The OECD’s new measures to eliminate corporate tax avoidance are the most far-reaching changes to its taxation rules in decades. The organisation’s Pascal Saint-Amans, director at the Centre for Tax Policy and Administration, tells Chief Executive Officer how the package will enable governments to close the legal loopholes that corporations have exploited.
In October 2015, the OECD unveiled a 15-point plan to counter base erosion and profit shifting (BEPS). The proposals took more than two years to develop and are said to contain some of the most fundamental changes to tax rules in almost a century. They are intended to revolutionise the way that multinational companies pay corporation tax, and stamp out international tax avoidance.
The work to address BEPS, which was undertaken at the request of G20 leaders, began in earnest in July 2013 with the release of the BEPS Action Plan. The topic, however, had been on the OECD's radar for a while. With corporate tax avoidance scandals barely out of the headlines, it was becoming clear that the existing rules were no longer fit for purpose.
First drafted in 1928 in Article 9 of the OECD Model Tax Convention, the guidelines surrounding transfer pricing were developed for a very different business climate. In essence, they state that when goods and services are sold from one part of a corporation to another, the buyer and seller should keep another at "arm's length". This means treating each other as though they were separate entities, rather than belonging to the same enterprise.
The 'arm's length' principle theoretically ensures fair taxation. Because different countries levy different income taxes, a company might wish to lower its profits in highly taxed countries, and raise its profits in tax havens. This isn't likely to occur if transfer prices are set at a fair level - i.e., what the company would charge an independent buyer. However, if they are set unrealistically (with a view to the interconnectedness of the two entities), they can be used as a tool for BEPS.
Unfortunately, the 'arm's length' principle is somewhat vague and difficult to enforce. While the OECD has been working to ensure its correct interpretation, multinational companies have found loopholes to exploit. This leads to suspiciously low taxes paid by large corporates, with an influx of profits to tax havens.
As Pascal Saint-Amans, director for the Centre of Tax Policy and Administration at the OECD, explains, there has been a clear disconnect between companies' business activities and the location of their revenues.
"Since 1995, we've had a set of transfer pricing guidelines to precisely guide companies on the way they should be upholding the 'arm's length' principle," he says. "These rules were very primitive, to the extent that they did not really follow or reflect the reality of businesses - they facilitated purely contractual arrangements. For the past 20 or 30 years, there's been a growing gap between the globalisation of businesses and the rules, which had not kept pace with that globalisation."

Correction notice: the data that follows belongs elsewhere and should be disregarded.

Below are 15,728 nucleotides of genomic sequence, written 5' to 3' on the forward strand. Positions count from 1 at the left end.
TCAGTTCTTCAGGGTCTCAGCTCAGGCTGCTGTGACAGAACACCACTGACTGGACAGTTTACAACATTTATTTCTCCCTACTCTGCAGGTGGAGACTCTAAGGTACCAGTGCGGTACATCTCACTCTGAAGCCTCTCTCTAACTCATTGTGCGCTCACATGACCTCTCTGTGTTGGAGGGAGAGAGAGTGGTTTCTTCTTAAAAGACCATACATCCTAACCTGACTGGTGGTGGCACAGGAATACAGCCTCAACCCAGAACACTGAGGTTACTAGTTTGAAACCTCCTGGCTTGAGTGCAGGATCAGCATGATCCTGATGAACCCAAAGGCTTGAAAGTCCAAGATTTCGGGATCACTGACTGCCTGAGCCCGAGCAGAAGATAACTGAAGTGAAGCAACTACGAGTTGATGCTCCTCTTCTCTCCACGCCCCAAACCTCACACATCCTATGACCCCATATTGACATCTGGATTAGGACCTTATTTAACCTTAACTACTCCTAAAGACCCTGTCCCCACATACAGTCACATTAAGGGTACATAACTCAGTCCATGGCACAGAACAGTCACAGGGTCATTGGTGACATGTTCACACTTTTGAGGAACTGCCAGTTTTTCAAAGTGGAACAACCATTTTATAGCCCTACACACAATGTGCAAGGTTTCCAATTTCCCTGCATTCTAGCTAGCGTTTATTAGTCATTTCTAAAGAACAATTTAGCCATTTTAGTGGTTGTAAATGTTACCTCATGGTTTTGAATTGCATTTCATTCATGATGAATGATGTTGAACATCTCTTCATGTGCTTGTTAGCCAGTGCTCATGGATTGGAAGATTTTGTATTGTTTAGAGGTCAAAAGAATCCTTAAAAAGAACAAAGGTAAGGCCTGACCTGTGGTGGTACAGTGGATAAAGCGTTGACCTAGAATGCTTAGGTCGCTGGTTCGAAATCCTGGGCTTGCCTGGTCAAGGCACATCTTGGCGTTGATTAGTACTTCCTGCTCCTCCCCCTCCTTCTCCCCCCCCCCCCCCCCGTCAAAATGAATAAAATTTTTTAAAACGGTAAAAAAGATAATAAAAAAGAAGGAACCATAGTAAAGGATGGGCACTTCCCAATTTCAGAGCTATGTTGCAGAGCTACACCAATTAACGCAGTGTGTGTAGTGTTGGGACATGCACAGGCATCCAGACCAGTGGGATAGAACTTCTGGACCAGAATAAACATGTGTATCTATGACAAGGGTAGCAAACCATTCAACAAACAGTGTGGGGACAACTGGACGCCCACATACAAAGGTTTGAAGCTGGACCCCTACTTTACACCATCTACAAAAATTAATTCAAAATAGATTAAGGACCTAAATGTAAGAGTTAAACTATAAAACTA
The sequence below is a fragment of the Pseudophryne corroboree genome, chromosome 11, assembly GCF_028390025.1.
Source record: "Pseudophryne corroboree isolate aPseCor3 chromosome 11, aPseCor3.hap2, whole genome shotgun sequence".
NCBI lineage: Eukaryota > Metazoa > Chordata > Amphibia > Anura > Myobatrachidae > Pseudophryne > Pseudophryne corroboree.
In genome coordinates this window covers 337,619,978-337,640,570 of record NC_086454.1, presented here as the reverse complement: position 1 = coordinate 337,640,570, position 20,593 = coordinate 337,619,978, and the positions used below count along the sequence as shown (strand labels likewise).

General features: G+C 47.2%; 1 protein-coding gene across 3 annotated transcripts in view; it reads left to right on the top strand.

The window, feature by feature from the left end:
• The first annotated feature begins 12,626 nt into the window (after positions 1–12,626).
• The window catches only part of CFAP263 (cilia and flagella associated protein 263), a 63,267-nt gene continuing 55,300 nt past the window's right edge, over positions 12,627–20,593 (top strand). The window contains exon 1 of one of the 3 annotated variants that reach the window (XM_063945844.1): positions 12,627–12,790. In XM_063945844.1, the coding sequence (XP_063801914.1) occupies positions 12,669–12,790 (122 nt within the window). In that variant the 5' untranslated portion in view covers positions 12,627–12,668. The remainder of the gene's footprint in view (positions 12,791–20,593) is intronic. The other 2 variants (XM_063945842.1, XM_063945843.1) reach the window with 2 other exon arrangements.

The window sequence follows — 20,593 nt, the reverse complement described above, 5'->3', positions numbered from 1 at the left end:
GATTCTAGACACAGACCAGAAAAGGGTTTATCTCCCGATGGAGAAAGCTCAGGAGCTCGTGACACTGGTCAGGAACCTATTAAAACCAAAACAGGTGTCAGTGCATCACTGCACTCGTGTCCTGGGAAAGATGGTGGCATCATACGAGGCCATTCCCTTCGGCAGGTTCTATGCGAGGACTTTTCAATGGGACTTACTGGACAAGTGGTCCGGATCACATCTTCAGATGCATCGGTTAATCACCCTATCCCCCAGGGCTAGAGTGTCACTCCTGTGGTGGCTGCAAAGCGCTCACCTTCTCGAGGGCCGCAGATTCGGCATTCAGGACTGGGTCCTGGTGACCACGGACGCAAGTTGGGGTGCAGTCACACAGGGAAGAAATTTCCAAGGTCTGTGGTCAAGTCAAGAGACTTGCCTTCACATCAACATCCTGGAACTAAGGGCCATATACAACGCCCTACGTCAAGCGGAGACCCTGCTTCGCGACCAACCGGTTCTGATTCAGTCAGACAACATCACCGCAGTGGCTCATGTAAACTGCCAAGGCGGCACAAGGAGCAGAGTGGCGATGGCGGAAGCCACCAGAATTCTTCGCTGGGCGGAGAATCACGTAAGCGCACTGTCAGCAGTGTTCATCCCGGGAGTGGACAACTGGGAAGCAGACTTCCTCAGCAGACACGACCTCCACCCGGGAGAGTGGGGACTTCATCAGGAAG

The monetary implications are stark. The OECD estimates that every year, governments lose between $100 billion and $240 billion (or nearly a quarter of a trillion) in corporate income tax revenues, amounting to between 4% and 10% of the total.
This poses a particular problem in developing countries, in which corporation tax supplies a high proportion of total revenue.
According to the OECD, the profit rates reported by multinational enterprises (MNEs) in lower-tax countries are typically around twice as high as their overall profit rate. And when you compare MNEs with enterprises with domestic operations only, their effective tax rate is between 4% and 8.5% lower.
This suggests the problem is nothing short of endemic - MNEs are shifting profits around the world to take advantage of lower tax regimes through questionable, if legal, means.
The new BEPS package is designed to help governments close these loopholes. According to OECD secretary-general Angel Gurria, the measures included will "facilitate a better alignment of taxation with economic activity and value creation", and "render BEPS-inspired tax-planning structures ineffective".
"We have revised the existing rules, and we've also created a new set of standards and best practices to provide tax administrations and taxpayers with rules that will eliminate double non-taxation," explains Saint-Amans. "We needed to bridge the gaps between the sovereignties, so taxpayers would face a better-equipped tax administration and wouldn't be incentivised to plan in such a manner where you have this divorce between the location of the profits and the location of the activities. That is nonsense, but it was the outcome of the existing rules."
The measures in question - which run to nearly 2,000 pages - provide far more detailed guidance than was previously available. They are structured around three pillars:
- introducing coherence into the domestic rules that affect cross-border activities
- reinforcing substance requirements in the existing international standards, to ensure alignment of taxation with the location of economic activity and value creation
- improving transparency for businesses and governments.
These are broken down further into 15 actions that were agreed in 2013. Beginning with Action 1 (addressing the tax challenges of the digital economy) and moving all the way through to Action 15 (developing a multilateral instrument to modify bilateral tax treaties), the reports set out a series of recommendations, or building blocks, that governments can implement in their own way.